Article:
The first factor under Rhines is whether "there was good cause for the petitioner's failure to exhaust his claims first in state court." Id. at 277. As stated in the Report, neither the Supreme Court nor the Ninth Circuit has defined what constitutes "good cause," but the Ninth Circuit has opined that it requires something less than a showing of "extraordinary circumstances." See Jackson v. Roe, 425 F.3d 654, 662 (9th Cir. 2005). However, "good cause" must be interpreted in light of the Supreme Court's instruction in Rhines that the district court should only stay mixed petitions in "limited circumstances." Wooten v. Kirkland, 540 F.3d 1019, 1024 (9th Cir. 2008).

The Report cites the Ninth Circuit's recent discussion in Wooten v. Kirkland of the good cause standard. In Wooten, the petitioner explained that he failed to exhaust a claim because he was "under the impression" that his counsel included all of the issues raised before the state Court of Appeal in his petition before the state Supreme Court. Id. at 1024. The Ninth Circuit held that this did not constitute good cause for the failure to exhaust. Id. To accept that a petitioner's "impression" that a claim had been included in an appellate brief constitutes good cause would render stay and abeyance orders routine. Id. Such a scheme, the Ninth Circuit continued, "would run afoul of Rhines and its instruction that district courts should only stay mixed petitions in 'limited circumstances.'" Id. at 1024. The Ninth Circuit concluded that "were we to endorse such a broad interpretation of 'good cause' that allowed for routine stays of mixed petitions, we would also be undermining the goals of AEDPA.'" Id.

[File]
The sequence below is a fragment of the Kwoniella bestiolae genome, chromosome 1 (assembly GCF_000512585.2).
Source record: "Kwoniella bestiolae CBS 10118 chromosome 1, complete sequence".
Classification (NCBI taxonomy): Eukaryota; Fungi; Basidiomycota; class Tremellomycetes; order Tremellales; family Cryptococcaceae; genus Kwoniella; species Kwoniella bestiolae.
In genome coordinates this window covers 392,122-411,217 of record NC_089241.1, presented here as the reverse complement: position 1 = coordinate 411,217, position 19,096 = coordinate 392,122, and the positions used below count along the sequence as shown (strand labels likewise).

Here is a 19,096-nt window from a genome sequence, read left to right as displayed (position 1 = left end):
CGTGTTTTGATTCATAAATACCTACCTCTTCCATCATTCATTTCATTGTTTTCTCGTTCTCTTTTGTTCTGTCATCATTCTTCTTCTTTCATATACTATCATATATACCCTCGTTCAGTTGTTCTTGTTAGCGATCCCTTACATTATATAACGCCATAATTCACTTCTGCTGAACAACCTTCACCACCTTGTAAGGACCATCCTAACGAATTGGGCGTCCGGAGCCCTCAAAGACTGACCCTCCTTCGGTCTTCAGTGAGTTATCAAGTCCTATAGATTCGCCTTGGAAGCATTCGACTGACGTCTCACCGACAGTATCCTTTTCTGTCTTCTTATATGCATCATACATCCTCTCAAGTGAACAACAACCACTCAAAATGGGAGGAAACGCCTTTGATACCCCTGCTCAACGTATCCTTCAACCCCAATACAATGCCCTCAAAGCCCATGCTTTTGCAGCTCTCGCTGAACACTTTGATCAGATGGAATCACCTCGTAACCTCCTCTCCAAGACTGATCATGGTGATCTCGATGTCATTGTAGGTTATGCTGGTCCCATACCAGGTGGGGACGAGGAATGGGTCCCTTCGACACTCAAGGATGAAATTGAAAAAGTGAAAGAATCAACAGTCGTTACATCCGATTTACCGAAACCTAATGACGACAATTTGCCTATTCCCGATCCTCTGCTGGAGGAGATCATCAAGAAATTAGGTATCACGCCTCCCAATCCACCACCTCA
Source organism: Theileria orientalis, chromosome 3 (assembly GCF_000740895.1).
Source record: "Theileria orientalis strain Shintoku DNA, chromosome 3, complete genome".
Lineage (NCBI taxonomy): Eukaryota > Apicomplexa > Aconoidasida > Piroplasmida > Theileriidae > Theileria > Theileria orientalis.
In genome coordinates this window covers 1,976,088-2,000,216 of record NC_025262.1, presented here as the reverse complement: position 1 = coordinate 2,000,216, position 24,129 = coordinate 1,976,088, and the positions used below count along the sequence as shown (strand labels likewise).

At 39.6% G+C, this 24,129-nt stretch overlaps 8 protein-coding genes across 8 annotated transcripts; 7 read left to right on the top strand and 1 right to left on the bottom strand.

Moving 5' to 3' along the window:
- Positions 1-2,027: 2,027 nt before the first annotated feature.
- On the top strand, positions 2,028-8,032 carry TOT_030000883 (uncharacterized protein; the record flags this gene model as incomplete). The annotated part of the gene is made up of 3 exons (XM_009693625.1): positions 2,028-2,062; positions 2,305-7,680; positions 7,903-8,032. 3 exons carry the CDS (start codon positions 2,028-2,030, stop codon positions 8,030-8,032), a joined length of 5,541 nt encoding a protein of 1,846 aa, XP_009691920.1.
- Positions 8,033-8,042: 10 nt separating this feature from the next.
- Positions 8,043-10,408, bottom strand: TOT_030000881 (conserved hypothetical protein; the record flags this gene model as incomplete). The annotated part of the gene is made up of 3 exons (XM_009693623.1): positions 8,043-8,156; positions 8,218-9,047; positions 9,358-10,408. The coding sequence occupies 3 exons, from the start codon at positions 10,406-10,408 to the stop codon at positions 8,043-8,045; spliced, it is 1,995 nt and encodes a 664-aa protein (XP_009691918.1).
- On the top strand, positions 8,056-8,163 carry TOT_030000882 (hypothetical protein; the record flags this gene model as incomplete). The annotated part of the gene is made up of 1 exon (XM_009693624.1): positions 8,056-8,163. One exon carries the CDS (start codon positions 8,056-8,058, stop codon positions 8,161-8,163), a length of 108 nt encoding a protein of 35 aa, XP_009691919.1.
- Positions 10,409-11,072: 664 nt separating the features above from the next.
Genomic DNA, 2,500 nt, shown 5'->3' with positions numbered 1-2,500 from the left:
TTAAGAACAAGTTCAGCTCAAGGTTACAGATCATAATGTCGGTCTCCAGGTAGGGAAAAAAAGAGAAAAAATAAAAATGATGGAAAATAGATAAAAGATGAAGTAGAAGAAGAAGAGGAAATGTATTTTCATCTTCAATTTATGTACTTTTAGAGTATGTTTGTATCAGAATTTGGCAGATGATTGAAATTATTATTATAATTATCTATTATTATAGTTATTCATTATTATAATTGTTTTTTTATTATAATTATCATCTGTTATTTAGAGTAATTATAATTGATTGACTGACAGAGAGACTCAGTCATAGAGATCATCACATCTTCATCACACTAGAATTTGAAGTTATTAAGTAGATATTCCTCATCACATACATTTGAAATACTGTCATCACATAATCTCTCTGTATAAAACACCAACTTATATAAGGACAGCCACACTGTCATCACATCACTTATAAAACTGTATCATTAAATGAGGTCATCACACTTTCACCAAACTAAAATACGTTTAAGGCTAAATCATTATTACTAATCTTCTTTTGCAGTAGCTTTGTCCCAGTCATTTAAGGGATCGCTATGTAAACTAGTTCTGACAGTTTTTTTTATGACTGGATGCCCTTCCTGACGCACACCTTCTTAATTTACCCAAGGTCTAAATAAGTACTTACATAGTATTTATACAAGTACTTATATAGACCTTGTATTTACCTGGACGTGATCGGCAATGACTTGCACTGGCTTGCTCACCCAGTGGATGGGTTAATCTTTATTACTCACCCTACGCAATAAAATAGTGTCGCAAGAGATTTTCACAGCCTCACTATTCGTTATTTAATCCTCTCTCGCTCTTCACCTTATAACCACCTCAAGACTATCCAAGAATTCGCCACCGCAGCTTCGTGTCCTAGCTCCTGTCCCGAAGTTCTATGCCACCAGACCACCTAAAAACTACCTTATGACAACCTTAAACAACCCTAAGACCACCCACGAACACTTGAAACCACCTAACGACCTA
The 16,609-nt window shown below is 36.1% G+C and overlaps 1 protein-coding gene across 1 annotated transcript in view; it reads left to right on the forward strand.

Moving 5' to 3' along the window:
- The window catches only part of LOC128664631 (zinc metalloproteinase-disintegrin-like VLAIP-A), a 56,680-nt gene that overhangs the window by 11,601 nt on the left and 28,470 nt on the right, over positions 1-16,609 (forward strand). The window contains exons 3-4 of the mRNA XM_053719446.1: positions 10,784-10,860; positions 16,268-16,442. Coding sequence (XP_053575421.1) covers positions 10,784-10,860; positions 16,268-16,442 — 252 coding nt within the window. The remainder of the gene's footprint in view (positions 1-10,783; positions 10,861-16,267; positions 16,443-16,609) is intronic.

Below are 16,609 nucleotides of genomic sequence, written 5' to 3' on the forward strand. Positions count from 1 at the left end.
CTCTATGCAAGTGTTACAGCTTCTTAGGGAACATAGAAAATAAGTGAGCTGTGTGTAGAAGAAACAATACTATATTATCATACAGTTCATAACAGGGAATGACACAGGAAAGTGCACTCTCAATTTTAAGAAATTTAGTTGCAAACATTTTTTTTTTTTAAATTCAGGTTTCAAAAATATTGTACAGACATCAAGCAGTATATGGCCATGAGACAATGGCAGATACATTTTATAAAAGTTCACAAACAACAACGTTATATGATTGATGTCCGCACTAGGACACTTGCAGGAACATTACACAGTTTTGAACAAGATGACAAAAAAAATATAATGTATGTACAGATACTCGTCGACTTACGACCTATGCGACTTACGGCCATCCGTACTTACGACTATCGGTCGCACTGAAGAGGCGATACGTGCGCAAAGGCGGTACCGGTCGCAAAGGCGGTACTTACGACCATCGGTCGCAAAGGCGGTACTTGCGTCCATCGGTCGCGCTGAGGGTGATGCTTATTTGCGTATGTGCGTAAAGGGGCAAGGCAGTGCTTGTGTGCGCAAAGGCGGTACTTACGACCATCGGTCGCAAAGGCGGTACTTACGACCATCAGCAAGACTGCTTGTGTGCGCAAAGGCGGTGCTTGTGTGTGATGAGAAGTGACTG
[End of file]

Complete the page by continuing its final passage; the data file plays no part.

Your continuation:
In his Objections, Petitioner argues the Report improperly relied on Wooten "as authority for denying the motion." (Objections at 3:5-7.) Petitioner contends that this case is different because he does not argue he was "under the impression" his appellate counsel exhausted the claims. Petitioner's attempt to distinguish Wooten fails, because the Ninth Circuit in Wooten in no way limited its reasoning to the particular facts of the case. Wooten's authoritative discussion of the standard for "good cause" is applicable here.